Back to Abercrombie

The harder I tried to figure out what happened with that Tau Beta Pi bent in front of Abercrombie the more confused I got, so I went all the way back to the beginning and took things one step at a time. Today, we have Step One.

In the beginning, the earth was without form, and void. No, just kidding, I won’t go back quite that far. But I will go back to when there was nothing was in that corner. This picture was taken in late 1955:

Abercrombie corner 1955

Someone in the comments sent me off in  a very fruitful direction with the suggestion that the original monument was put up by an engineering society that was NOT Tau Beta Pi–this suggestion was correct. I found an article in the November 1956 issue of the Rice Engineer that explains it was a project of Sigma Tau, an engineering honor society that began at the University of Nebraska in 1904. I’m not completely sure why Rice would have had chapters of both societies, but we did. The chapter of Tau Beta Pi was formed at the Institute in 1940 and Sigma Tau began in 1953. (They merged nationally in 1974, by the way.) The article also helpfully shows us exactly how the guys built the original pool:

Sigma Tau monument 1956

Sigma Tau monument 2Sigma Tau monument 3

Ok, so far, so good. But things now start to get a little fuzzy. Looking for a photo of the completed monument, I (completely by luck) came across this very nice shot. If you zoom in you can even see that it says “1956”,which is frankly a bit of a relief:

Tau Beta Pi undated came Feb94

Unfortunately, it’s not dated. The only information I have is that it was sent over in a batch of files from Public Affairs in February 1994, so it can’t have been taken after then. Just a quick glance suggests late ’70s or ’80s to me, but I really can’t tell. The kid on the bench just looks like an engineer–that is to say, nearly timeless.

More later.

Bonus:P1060741

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10 Responses to Back to Abercrombie

  1. I agree about pre-1980. We see no mountain bikes, which first started to become mass-produced in the early 80’s.

  2. I’d say early 70’s. Striped shirt, longer hair, and the bikes — racing saddles, center pull brakes, clearly before the late-70’s bike great re-awakening.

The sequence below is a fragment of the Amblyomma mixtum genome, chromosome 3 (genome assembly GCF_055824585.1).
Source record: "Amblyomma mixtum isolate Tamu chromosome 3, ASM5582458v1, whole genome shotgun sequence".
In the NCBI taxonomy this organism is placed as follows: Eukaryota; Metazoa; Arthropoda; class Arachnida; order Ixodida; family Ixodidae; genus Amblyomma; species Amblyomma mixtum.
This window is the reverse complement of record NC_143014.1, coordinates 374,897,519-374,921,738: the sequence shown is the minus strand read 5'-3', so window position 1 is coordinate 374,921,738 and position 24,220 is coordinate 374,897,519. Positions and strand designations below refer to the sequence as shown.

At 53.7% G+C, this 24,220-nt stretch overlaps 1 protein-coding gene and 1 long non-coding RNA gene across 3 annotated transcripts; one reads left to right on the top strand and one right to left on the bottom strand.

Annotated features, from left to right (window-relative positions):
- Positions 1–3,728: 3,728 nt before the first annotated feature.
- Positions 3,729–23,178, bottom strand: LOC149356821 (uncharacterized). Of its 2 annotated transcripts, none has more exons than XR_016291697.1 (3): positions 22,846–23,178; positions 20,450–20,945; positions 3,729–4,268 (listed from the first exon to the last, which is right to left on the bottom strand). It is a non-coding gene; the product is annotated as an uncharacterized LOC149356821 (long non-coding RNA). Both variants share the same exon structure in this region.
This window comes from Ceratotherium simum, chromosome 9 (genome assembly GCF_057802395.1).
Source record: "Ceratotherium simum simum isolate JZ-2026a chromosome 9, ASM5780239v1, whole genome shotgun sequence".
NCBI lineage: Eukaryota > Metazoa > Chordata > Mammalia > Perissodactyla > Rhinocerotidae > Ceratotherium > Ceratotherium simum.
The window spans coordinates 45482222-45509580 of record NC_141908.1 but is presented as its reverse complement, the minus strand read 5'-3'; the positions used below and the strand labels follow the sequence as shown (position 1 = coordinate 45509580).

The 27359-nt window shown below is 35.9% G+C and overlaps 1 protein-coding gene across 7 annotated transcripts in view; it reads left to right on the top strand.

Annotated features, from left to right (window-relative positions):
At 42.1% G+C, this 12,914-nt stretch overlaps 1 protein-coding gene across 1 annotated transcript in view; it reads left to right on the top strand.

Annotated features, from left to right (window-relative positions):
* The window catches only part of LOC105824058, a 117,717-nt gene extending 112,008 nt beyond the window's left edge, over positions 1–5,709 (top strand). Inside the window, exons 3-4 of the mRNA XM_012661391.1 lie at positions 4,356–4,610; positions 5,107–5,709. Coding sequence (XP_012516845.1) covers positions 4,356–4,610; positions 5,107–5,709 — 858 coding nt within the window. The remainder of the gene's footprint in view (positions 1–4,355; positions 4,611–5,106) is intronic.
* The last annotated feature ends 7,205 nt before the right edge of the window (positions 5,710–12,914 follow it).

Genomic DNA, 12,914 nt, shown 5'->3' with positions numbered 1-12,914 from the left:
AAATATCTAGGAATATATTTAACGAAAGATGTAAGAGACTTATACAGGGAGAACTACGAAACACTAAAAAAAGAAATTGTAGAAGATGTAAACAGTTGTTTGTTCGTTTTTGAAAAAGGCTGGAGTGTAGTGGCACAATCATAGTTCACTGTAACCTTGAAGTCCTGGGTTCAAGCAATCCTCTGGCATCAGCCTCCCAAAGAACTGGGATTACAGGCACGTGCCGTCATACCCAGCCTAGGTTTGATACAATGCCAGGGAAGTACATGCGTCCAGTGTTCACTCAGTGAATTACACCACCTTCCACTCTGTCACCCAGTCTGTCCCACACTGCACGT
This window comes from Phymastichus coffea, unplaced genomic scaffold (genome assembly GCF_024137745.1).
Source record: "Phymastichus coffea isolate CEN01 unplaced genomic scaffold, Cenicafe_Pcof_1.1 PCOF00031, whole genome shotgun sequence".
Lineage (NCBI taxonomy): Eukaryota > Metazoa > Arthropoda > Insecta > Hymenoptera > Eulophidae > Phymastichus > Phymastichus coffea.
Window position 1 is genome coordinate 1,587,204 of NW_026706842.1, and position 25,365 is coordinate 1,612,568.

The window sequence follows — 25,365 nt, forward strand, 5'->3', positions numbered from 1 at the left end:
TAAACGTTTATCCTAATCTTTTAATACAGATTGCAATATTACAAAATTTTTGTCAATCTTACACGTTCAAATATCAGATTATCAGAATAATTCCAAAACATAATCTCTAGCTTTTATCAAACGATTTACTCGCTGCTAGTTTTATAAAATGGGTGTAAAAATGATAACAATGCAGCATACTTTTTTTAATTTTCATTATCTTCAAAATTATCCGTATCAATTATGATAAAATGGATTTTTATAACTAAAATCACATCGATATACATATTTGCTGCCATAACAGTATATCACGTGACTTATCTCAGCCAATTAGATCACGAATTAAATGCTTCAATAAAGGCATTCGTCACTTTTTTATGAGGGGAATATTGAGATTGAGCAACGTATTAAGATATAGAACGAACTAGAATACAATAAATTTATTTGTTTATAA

• Deborah Gronke Bennett (BSEE Hanszen '82) says:

      I don’t know about that date. I looked at the back pocket of the jeans (swooshy embroidery) and the shoes, and I think it might be later than early 70’s.

  3. I can live with that. The bikes do look very 70s-ish.

  4. loki_the_bubba says:

    The bike with the racing bar turned up for comfort just screams mid-70s to me. I did that, too. lol

    • marmer01 says:

      Yes. Highly discouraged for its effect on braking performance, but still quite common back then. This is why comfort bikes, cruisers, and mountain bikes became so popular a few years later. Pretty much all lightweights were racing-style bikes at that time.

  5. loki_the_bubba says:

    So what happened to the original pyramid with the rail through it? Have you found it in you files yet?

  6. Chip says:

    One other clue in the picture – it looks like the front bike has a U-lock on it. Kryptonite was really the first mass manufacturer of them for bikes, in the 70s. However, their rubber coated locks apparently didn’t come out until the late 70s.
    http://invention.smithsonian.org/resources/online_articles_detail.aspx?id=647

    I’m actually going to say it’s more likely that picture is from the 80s, probably very early. By the mid-80s, his hair would have been parted down the middle.

  7. Pingback: Wherein Paul Hester ’71 Enters My Pantheon of Heroes | Rice History Corner

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